“Each change will have a proportionately larger impact on community banks due to their small revenue base,’’ Walsh said.

He said checking accounts will be impacted as debit card fee income falls as a result of the Dodd-Frank Act. Also as a result of the law, banks of all sizes will have to evaluate the quality of securities investments they make, without relying on the rating agencies to evaluate the appropriateness of such investments. Small, community banks don’t have the resources of larger banks to do such assessments in-house.

Walsh said economic weakness and regulatory burdens are putting more pressure on bank management and told the crowd: “Believe me when I tell you that I feel your pain.”

He also acknowledged that more decisions are being made in Washington, D.C., decisions that formerly would have been made in local OCC district offices when economic times were better.

“In difficult times or in particular when difficult decisions are being made…. we do subject more of those decisions to review,” he said.

Joe Kesler, the president and chief executive officer of First Montana Bank in Missoula, Montana, who attended the conference, said he would most like to have the Consumer Financial Protection Bureau disbanded.

Even though the CFPB’s rules are supposed to apply to banks of $10 billion in assets or more, and Kesler’s bank has about $300 million, he thinks the bureau’s decisions will trickle down to banks of his size. First Montana Bank has a mortgage business, and the CFPB has begun putting together new rules for residential mortgages.

“The big uncertainty cloud is the impact of the CFPB,’’ he says. “It’s troubling we can’t plan for the future.”

Regulatory Game Changers and How to Deal with Them


Banks have been struck with an avalanche of new regulations. Derrick Cephas with the law firm of Weil, Gotshal & Manges LLP talks about how banks can approach the new regulations in a constructive manner, and how the new rules have changed the regulatory landscape.

What are the new regulations for mid-sized and smaller banks that are really the game changers, in your view?

Although most of the major provisions of Dodd-Frank have the greatest impact on the very large banks, I think that as a matter of industry practice over time, a number of the Dodd-Frank initiatives will be made applicable to smaller banks. For example, the law provides that the Consumer Financial Protection Bureau will apply to banks with assets of $10 billion or more. I can’t imagine that if the CFPB decides that a practice is abusive or against the public interest, that banks below $10 billion in assets will be allowed to continue to engage in that practice. However the CFPB ends up reshaping consumer banking practices, the result is likely to have applicability to smaller banks as well.

The abolition of the Office of Thrift Supervision will also have broad implications for the thrifts, many of which are relatively small, because they will now be regulated by the Office of the Comptroller of the Currency and the Federal Reserve Board.

One of the changes that regulators have instituted over the last few years, with no change in statute, is to have raised the required minimum capital requirements substantially. Prior to the recession, regulators would find a leverage ratio of 6 to 6.5 percent to be acceptable. Now, through the supervisory enforcement process, regulators have effectively increased the minimum acceptable leverage ratio up to 8 percent, or 9 percent in some cases. That approach now has equal applicability, no matter the size of the bank.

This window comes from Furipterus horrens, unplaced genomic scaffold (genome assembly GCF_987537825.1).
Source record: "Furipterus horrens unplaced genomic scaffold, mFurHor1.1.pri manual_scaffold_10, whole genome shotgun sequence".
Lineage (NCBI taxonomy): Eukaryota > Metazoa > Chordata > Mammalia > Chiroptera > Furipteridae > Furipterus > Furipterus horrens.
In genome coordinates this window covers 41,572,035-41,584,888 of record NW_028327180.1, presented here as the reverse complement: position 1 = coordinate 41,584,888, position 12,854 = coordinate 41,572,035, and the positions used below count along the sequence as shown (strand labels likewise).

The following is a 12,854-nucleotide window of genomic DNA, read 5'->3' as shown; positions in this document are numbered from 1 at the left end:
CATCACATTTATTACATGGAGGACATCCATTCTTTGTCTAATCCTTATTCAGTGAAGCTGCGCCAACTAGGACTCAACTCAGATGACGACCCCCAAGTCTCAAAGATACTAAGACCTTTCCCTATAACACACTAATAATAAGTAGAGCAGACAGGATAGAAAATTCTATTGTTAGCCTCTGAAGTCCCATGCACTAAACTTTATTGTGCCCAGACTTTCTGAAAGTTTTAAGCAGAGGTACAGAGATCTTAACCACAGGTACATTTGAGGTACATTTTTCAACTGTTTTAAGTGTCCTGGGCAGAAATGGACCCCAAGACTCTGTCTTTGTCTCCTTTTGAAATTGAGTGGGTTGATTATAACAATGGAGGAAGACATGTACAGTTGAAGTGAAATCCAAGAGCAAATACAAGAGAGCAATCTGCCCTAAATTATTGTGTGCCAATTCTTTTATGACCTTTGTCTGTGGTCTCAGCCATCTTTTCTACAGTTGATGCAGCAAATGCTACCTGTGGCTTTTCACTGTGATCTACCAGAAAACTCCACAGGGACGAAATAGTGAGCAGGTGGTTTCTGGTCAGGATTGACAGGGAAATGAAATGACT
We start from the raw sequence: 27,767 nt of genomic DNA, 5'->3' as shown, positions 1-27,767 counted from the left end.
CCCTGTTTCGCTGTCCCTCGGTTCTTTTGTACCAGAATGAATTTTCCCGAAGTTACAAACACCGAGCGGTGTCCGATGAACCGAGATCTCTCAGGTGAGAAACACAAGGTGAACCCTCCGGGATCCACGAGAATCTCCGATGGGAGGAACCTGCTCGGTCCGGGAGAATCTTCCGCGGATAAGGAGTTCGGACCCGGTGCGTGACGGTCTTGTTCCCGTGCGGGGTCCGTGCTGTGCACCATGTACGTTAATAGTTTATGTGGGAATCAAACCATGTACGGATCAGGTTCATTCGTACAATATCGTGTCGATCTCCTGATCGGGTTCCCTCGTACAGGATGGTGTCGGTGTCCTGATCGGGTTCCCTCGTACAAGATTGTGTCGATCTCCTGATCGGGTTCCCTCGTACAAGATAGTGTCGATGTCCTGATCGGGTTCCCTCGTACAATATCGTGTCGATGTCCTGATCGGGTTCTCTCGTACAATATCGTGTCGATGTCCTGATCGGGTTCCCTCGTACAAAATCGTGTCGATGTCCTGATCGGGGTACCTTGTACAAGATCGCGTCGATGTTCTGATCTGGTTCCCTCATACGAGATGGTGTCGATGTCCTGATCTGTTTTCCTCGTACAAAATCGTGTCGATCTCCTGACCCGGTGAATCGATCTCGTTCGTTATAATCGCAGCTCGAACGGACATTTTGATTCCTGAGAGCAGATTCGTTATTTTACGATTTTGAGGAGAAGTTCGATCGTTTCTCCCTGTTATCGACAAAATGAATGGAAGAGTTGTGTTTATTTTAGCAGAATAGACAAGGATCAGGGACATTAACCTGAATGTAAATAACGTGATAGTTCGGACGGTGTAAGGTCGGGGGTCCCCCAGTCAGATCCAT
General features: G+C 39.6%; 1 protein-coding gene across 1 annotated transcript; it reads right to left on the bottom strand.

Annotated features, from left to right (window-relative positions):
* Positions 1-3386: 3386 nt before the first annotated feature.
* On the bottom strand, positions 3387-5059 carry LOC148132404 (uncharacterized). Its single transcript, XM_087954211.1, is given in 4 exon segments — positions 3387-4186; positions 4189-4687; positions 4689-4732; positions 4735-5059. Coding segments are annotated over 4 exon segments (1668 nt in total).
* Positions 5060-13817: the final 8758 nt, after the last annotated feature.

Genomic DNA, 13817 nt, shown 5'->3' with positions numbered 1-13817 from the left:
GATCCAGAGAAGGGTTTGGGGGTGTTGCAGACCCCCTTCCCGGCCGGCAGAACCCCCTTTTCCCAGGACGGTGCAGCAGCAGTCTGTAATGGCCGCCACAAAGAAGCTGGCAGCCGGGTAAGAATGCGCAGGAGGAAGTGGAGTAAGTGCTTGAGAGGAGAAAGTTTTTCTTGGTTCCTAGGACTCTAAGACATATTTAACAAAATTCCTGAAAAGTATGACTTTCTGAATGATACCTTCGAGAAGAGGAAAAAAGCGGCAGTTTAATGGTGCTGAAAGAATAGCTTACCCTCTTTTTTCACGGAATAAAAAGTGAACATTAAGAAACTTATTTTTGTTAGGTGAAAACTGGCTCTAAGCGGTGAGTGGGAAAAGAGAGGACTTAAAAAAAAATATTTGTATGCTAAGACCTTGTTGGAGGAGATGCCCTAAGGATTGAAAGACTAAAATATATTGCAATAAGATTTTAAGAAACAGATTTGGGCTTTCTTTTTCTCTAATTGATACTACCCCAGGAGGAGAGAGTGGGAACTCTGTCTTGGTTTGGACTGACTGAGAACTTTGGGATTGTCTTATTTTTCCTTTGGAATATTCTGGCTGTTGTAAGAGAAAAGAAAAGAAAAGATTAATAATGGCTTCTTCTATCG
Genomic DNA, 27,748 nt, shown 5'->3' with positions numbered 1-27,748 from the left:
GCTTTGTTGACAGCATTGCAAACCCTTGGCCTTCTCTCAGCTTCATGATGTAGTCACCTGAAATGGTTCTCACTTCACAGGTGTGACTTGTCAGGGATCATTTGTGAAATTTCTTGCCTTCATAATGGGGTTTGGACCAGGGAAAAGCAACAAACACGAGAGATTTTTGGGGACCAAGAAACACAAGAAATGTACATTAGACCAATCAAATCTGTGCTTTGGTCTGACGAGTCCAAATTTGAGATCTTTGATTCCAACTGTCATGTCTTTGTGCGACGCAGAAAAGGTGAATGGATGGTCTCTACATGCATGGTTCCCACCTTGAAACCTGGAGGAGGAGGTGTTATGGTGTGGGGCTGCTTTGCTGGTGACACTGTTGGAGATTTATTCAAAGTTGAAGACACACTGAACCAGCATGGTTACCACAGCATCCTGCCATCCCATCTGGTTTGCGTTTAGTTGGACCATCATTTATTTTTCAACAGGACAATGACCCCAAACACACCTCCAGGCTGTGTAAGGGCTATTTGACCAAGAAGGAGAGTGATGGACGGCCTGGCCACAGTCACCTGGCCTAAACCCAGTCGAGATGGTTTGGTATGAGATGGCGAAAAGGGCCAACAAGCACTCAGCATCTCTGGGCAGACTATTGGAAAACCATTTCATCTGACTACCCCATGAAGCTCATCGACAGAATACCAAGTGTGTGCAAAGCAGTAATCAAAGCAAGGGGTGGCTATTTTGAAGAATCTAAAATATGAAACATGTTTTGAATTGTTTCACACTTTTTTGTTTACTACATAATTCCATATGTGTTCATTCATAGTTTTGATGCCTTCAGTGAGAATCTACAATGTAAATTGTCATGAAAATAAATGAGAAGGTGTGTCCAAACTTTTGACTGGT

How should bank officers and board members try to tackle this labyrinth of new rules?

They need to establish a tracking system to identify the regulations and statutes that apply to them and what the bank needs to do to stay in compliance. Then they should appoint a senior person internally to be in charge of regulatory compliance on a day-to-day basis, such as a chief risk officer, chief compliance officer or general counsel. That person’s department should be adequately staffed and he or she should report to a committee of the board, either the risk management committee, compliance committee or a similar committee. That committee should report to the board, maybe monthly, maybe quarterly, depending on the severity of the problems.

At what point should a bank really push back against a regulator’s suggestions and input and at what point should it be more receptive?

A bank should always maintain a constructive dialogue with its regulators. If the bank believes that the regulator is taking an inappropriate approach, it should engage the regulator substantively on that issue. If the bank’s management team thinks there’s a better approach, it should make that suggestion to the regulators. But remember that at the end of the process, the regulator decides the issue and once the issue has been fully considered, the bank will then have to follow the regulators’ guidance on the issue. The banks that get in trouble with regulators are the ones that aren’t responsive to regulatory guidance. If regulators conduct an exam and produce a list of issues to be resolved and they come back the next year for another exam and find that the same issues have not been resolved, the message the bank sends is that it doesn’t take compliance seriously and can’t be relied upon to resolve outstanding regulatory concerns. Having a poor relationship with your regulators is not a good strategy. Very few banks achieve their objectives by having an adversarial relationship with the regulators.